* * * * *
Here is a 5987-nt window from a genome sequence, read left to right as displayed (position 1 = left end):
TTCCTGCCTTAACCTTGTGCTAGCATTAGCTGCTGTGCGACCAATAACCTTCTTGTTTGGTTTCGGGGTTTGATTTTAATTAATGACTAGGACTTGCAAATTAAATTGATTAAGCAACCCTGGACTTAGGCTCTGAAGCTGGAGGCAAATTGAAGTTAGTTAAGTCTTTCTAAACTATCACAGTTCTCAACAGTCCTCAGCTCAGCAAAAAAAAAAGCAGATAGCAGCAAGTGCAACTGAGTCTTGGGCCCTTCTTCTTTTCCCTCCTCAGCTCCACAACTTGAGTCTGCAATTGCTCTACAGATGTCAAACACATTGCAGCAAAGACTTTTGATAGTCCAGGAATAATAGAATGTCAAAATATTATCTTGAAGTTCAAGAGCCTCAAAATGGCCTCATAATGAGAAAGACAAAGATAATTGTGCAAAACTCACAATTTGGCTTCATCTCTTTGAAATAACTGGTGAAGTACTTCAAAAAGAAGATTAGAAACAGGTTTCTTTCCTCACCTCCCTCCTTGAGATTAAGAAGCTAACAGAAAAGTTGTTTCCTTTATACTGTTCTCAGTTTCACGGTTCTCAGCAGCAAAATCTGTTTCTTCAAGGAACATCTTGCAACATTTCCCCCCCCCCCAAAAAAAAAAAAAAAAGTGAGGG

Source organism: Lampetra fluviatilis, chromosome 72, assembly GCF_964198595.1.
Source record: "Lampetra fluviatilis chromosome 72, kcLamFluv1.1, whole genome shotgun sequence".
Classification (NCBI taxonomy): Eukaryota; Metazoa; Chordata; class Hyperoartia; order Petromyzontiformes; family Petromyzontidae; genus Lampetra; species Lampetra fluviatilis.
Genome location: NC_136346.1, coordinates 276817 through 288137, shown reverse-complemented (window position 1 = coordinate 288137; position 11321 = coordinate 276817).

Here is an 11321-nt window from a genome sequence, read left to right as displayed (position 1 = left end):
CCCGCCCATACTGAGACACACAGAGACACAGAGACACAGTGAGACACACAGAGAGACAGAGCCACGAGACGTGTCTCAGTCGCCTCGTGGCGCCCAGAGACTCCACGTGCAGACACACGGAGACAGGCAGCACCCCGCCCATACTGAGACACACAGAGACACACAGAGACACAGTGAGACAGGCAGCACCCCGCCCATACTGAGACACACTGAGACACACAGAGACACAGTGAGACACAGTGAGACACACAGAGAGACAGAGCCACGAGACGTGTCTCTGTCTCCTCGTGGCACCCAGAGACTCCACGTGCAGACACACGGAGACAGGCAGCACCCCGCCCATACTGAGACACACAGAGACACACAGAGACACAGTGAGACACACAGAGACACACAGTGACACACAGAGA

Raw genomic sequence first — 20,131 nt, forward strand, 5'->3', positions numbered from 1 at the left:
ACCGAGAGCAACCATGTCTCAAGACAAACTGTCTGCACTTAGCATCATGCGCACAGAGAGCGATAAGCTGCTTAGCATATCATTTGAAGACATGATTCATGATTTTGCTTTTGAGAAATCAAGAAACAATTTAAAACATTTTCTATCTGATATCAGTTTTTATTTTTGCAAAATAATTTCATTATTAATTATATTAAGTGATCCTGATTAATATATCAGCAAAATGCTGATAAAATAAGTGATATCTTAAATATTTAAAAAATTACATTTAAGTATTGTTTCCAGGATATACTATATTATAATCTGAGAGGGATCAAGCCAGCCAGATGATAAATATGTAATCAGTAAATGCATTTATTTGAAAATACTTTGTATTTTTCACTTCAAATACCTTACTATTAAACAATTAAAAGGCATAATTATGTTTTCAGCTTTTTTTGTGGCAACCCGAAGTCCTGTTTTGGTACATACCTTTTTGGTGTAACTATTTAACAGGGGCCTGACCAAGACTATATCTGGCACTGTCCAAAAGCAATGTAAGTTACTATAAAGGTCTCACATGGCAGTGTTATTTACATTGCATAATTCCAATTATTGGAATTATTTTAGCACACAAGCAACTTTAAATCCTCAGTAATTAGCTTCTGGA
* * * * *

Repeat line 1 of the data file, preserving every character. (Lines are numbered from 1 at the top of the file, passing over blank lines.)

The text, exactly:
Here is a 5987-nt window from a genome sequence, read left to right as displayed (position 1 = left end):